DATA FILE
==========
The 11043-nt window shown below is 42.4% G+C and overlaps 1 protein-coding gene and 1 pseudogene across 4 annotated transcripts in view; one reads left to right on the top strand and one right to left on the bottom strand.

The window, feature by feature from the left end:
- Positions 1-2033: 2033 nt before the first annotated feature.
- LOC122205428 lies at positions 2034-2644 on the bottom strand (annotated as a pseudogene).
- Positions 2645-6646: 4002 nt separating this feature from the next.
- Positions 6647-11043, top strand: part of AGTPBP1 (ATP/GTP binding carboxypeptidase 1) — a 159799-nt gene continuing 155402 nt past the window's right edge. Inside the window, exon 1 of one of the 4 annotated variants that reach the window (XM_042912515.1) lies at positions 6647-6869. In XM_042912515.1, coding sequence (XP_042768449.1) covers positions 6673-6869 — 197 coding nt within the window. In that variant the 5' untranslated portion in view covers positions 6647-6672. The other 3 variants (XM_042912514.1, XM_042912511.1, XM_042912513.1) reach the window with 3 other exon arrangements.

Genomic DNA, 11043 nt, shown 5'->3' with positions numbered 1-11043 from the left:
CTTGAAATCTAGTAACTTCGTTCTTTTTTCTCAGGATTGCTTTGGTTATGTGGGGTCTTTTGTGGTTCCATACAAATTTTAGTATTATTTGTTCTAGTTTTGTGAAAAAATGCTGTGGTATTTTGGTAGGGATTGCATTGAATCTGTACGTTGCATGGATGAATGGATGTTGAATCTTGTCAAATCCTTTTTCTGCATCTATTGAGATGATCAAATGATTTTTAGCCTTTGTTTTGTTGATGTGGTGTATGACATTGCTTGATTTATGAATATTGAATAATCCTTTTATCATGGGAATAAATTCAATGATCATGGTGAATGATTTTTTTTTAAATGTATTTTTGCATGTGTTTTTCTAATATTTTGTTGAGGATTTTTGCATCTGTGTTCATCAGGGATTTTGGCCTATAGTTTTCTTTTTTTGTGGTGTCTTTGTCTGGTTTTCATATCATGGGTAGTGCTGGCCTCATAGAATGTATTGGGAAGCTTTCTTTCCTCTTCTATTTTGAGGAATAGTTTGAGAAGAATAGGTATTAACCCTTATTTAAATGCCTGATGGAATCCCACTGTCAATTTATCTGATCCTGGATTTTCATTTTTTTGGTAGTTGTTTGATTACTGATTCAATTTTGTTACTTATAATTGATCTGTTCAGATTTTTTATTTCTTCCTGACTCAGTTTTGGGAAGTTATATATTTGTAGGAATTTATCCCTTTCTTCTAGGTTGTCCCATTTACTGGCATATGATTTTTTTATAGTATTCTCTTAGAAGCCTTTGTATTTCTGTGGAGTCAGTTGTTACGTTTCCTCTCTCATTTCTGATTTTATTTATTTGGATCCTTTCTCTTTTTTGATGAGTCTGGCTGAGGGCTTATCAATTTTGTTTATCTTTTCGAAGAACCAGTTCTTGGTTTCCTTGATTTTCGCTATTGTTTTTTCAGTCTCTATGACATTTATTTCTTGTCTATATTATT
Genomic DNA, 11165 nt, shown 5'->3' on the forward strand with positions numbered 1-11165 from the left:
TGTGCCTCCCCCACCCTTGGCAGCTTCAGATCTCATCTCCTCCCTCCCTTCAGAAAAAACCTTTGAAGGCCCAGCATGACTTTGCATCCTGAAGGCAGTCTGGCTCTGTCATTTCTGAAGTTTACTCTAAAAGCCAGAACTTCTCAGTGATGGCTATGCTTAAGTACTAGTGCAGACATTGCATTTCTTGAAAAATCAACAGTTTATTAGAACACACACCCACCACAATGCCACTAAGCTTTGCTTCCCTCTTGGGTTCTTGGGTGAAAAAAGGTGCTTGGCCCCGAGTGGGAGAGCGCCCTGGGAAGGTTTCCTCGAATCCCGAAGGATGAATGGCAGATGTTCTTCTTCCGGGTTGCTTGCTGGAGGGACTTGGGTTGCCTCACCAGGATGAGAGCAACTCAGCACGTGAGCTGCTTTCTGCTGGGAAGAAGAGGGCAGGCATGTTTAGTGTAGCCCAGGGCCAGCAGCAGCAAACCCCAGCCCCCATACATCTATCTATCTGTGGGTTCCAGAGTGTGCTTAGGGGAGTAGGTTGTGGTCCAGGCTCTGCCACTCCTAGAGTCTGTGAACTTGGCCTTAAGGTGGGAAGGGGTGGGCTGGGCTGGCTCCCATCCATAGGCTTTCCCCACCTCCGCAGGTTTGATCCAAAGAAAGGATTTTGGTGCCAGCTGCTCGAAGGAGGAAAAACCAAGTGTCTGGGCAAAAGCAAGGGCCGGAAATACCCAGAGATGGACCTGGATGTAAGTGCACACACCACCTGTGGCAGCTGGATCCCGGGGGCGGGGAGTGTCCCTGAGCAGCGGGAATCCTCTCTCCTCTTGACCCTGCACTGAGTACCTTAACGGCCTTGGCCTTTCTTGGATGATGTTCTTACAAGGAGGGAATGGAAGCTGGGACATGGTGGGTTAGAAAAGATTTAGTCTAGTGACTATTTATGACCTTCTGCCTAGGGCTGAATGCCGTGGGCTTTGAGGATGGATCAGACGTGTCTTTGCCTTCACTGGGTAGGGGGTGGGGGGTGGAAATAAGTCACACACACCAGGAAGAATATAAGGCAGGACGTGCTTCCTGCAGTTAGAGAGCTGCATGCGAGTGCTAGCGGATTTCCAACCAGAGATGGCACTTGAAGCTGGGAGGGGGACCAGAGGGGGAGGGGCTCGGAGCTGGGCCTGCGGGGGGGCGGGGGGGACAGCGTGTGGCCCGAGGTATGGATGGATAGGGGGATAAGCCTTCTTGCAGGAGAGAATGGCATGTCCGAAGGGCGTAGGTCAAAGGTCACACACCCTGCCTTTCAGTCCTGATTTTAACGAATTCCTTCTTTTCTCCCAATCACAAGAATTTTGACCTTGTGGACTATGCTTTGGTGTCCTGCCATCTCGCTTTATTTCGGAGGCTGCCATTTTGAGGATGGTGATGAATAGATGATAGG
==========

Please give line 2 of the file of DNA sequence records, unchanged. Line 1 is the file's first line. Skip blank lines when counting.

The window, feature by feature from the left end: